There are many reasons to for us to still be worrying about the survival of the euro. The stance of the European Central Bank (ECB) being one of them. The continued refusal to be the 'lender of last resort' for euro-zone countries is one that continues to result in market instability. While the president of the Bank, Mario Draghi, announced this week that the ECB would continue to help banks to try and restore lending. He ruled out the bank bailing out any troubled state, causing stocks to tumble again.

A credible solution to the crisis does not appear to be reached any time soon, with the survival of the euro still hanging in the balance. What does appear certain however is that the path 'Mercozy' have decided to put Europe on will be a harsh and painful for all nations involved. The time of austerity awaits...

Author: Thomas Viegas


  1. Is your real name Carrie Bradshaw? The start to the blog sounds like the beginning to an episode of sex and the city... the content reads like it was written by a dumb blonde New Yorker...

  2. Thank you for drawing comparisons with me and a very successful, albeit fictional columnist. My style is one which I hope is easy for people, not just economic students and economists, to understand. While I enjoy reading the Financial Times, its style is one which I feel is for people with a more advanced understanding of economics. From your stating and defining of economic terms on one of my other blogs, I am left wondering whether you have gone through studying the science just accepting what you've been told or actually delved deeper into the subjects consequences for society. Maybe you should.

  3. You need a comma after albeit.

    It's rather ironic that on your previous comment you suggested some further reading for me, despite clearly being a big fan of independent/original ideas.

    I have a question for you: is there anything in these blogs that is remotely ground-breaking/individual?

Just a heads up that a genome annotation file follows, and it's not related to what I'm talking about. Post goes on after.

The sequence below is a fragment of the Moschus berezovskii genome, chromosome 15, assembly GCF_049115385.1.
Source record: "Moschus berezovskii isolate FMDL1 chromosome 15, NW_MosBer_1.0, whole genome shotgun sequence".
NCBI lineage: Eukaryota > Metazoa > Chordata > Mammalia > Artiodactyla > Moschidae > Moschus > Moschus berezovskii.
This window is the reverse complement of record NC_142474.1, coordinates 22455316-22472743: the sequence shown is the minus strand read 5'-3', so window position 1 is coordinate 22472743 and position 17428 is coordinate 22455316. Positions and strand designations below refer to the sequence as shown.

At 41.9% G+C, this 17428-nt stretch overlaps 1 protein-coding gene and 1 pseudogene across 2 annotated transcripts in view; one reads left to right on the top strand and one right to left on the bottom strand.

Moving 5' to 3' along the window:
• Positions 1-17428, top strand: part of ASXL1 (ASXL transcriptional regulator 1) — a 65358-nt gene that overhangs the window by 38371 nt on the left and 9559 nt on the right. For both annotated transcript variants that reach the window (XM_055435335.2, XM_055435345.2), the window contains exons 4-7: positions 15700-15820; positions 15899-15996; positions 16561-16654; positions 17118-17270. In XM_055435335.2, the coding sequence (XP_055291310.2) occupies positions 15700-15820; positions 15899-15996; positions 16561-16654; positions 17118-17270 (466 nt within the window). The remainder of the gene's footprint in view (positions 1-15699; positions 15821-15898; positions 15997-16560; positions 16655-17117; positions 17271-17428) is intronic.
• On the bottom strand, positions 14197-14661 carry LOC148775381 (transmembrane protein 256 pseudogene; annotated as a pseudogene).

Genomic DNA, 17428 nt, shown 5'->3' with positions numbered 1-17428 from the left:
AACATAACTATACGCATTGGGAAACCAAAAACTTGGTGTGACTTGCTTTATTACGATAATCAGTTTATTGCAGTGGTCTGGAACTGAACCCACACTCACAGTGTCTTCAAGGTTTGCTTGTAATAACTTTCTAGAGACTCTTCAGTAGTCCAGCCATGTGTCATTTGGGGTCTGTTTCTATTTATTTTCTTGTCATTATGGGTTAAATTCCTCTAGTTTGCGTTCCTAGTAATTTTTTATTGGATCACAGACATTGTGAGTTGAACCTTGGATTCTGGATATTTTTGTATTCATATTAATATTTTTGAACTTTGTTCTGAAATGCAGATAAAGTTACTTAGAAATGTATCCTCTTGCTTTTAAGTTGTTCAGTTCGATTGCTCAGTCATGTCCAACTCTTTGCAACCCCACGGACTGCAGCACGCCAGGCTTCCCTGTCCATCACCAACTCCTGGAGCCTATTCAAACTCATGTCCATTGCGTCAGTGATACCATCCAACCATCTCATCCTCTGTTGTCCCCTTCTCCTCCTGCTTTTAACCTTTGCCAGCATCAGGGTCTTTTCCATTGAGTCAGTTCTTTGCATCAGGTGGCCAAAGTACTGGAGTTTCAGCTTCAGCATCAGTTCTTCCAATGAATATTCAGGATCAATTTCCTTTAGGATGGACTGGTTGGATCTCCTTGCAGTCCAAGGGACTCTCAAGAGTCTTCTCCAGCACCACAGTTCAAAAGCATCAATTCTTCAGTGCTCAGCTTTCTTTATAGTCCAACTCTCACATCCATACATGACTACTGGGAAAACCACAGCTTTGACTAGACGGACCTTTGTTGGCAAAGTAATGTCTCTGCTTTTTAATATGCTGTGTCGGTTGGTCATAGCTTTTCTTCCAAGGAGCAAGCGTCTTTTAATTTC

I dare say not.

    If I may be so bold, perhaps you could change the name of your blog from "A Younger Perspective" to "A First Year University Economics Students' Perspective?"

  4. I hardly think that it is ironic that I recommended further reading as I do not think you clearly understand the assumptions behind the ideas that you so strongly believe in, just because you have been spoon fed the ideas when young. You have just accepted what you have been told. Just spouting 'free' market rhetoric to me will not be something new.

    By being the one who is writing a blog based on my reading, learning and actual observation of the world around me I would dare say I am slightly the more individual out of the both of us.

    Correct me if I wrong but I dare say that I never claimed this blog to be ground breaking. It really does seem that you have a problem with reading and understanding words.

    You may be so bold but I won't take up recommendation, however if I could make one. To take a look at the real world and not the theoretical one in the textbook and maybe if it isn't too much of a stretch say write a blog. But looking at your previous comments, it probably is.